26.4.16

Cycling in Portugal: Lisbon (continued) - Alfama


Containing some of the city’s most ancient buildings, Alfama formed the major part of the city during Moorish rule. The hilltop castle, Castelo de São Jorge, once used as a defensible outpost by the Romans, was fortified by Berber forces during the 10th century and became Portugal’s seat of power for the next 400 years.

Known historically for being home to Lisbon’s poorest residents, Alfama attracted sailors and dock workers to its working class milieu during the 18th century. It was here, inside the district’s small sailor bars that the haunting music called ‘fado’ supposedly originated.




Originally sung by a soloist and accompanied by a classical guitar, the mournful tunes typically conveyed the sense of longing felt by sailors and their families, who became separated as a result of the long and perilous voyages around the world. Entwined with the term ‘saudade’, a feeling of profound melancholia or nostalgia, in relation to absence or loss, it remains an integral part of the Portuguese psyche.   

In fact, during the latter half of the 20th century, saudade became associated with the longing for one’s native land. This was not only felt by the vast numbers who left home in search of a better future overseas, but the population in general. It seems to be widely regarded that the country’s steady decline from world power status since its ‘Golden Age’, has slowly manifested into a bitter-sweet sense of hopelessness over which there is no control.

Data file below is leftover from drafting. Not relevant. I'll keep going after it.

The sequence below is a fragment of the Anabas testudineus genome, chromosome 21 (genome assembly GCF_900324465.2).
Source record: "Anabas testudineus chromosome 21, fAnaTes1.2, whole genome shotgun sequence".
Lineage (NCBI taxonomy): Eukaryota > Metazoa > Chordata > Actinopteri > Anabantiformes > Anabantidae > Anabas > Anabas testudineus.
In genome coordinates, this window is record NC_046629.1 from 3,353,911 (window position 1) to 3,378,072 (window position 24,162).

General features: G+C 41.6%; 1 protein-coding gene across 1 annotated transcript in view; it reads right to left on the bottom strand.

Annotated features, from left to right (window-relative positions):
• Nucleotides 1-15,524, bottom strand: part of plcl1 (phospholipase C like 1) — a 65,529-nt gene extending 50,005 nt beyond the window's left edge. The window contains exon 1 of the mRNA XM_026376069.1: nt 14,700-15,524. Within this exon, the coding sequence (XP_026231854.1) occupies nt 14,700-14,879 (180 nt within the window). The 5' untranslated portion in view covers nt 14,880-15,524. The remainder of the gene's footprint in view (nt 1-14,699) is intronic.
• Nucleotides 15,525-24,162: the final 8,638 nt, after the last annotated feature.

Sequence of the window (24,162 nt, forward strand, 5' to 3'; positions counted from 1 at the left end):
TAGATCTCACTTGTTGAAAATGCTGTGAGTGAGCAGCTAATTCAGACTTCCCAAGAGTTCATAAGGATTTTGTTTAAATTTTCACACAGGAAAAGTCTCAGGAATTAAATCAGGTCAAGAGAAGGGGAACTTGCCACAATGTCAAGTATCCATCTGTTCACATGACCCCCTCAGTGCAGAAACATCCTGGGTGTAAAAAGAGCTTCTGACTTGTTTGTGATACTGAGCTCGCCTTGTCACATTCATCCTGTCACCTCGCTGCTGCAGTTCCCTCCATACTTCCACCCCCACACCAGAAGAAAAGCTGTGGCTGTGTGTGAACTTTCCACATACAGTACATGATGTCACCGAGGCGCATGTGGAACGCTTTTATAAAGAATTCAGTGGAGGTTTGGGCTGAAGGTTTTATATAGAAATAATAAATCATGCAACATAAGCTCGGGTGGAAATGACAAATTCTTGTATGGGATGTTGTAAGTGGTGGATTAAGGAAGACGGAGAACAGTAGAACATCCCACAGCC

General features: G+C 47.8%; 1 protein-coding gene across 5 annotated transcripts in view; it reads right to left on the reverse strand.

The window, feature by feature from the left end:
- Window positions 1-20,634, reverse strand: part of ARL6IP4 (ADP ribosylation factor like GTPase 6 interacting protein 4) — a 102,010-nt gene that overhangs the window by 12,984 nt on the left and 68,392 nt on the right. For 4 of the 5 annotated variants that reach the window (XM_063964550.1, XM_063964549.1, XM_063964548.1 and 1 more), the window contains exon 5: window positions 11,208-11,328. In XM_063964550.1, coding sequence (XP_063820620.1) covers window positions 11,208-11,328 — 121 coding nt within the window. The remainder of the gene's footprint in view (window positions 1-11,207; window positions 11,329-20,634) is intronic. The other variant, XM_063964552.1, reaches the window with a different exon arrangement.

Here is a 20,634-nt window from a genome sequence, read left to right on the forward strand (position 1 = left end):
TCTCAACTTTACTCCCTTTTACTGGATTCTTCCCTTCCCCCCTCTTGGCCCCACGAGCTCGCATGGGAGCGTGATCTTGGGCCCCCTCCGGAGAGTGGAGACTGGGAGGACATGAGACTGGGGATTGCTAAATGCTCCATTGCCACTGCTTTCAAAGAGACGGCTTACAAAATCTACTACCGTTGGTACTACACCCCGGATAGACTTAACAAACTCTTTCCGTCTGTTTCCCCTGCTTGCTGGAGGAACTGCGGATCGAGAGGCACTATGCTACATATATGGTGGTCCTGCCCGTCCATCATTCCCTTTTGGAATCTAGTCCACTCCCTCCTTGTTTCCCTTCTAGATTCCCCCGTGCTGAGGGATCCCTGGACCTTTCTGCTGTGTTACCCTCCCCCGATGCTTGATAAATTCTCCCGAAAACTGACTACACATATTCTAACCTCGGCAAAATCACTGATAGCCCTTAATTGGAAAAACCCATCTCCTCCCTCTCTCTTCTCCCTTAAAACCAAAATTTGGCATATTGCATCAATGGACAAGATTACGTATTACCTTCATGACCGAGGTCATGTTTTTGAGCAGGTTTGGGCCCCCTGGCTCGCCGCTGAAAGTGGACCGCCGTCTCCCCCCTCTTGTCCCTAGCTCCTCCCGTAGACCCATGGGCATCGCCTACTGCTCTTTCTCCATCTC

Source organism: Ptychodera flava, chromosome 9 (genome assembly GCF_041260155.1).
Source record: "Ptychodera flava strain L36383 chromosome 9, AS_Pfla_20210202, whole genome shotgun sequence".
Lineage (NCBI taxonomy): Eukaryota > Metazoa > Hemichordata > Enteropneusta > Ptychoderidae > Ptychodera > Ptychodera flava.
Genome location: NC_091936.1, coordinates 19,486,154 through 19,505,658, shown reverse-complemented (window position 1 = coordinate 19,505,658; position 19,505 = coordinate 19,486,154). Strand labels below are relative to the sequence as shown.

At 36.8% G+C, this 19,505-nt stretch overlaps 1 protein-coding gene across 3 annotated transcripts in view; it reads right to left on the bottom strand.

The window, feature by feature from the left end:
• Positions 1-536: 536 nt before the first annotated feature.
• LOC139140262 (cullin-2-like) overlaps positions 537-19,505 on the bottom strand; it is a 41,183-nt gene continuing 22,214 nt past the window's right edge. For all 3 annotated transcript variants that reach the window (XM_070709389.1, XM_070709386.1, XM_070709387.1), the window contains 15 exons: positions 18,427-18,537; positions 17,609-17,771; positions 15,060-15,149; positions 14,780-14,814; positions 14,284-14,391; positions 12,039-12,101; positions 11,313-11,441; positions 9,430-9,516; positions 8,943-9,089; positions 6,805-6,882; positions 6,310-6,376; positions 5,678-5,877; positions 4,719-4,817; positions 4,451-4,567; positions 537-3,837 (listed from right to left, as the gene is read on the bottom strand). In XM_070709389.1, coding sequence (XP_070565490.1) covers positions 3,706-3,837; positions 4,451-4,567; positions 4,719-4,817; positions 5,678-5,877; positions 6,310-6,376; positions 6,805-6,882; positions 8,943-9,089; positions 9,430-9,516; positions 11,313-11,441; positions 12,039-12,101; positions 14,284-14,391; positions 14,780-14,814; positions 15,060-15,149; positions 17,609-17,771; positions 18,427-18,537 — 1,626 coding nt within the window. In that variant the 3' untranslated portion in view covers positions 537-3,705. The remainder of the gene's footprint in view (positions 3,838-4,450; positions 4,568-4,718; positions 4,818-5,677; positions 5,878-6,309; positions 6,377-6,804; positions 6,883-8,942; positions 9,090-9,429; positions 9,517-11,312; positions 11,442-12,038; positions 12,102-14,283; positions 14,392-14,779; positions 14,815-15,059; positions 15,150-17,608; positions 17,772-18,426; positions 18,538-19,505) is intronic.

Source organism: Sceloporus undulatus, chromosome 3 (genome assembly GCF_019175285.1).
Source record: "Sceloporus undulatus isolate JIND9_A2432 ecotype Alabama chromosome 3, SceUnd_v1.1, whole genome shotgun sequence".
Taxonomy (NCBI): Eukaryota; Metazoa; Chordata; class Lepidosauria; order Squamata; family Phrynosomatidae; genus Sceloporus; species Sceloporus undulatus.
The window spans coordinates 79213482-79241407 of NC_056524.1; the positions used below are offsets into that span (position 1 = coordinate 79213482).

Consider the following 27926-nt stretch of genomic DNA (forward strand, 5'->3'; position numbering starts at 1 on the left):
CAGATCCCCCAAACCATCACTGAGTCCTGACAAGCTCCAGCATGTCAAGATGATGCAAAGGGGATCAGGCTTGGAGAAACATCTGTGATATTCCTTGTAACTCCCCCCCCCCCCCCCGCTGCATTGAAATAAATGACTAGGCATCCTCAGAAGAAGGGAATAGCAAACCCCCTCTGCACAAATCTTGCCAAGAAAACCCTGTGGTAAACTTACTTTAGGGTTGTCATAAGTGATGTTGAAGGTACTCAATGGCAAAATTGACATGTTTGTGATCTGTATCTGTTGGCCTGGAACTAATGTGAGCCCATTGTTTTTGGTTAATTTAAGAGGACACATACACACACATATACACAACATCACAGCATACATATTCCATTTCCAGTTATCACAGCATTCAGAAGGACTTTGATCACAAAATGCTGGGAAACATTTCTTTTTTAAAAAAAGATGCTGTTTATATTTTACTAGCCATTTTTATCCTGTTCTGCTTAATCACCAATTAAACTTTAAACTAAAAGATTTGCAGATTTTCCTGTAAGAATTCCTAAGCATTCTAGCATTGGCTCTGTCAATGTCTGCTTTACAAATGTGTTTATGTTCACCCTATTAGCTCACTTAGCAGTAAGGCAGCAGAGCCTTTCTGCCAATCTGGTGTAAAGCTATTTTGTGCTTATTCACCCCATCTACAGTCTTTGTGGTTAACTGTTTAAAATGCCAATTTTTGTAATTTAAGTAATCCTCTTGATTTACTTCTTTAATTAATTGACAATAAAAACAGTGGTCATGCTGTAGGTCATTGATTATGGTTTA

Portugal may lack the international status that it enjoyed more than half a millennium ago, but you’d never suspect it, looking out from our viewpoint atop of the Senhora do Monte. The uninterrupted views over the red tiled rooftops of   Lisbon’s old quarters, towards the modern  bridge  over the Rio Tejo below, left  us  with no  misconceptions that we were looking  at more than  just a city. A charismatic blend  of  past  and  present, the more we saw, the more we felt we’d left unwrapped. 


Coming Up: As you may  know this year's Giro d'Italia starts Friday May 6th. Known for  its  iconic climbs, widely  regarded   as the toughest of all  three Grand Tours, I can't wait to see the peloton take on the dramatic combination of snow? and altitude up the Colle dell Agnello. There's not a better time to think of your hardest 10 Italian climbs. 
























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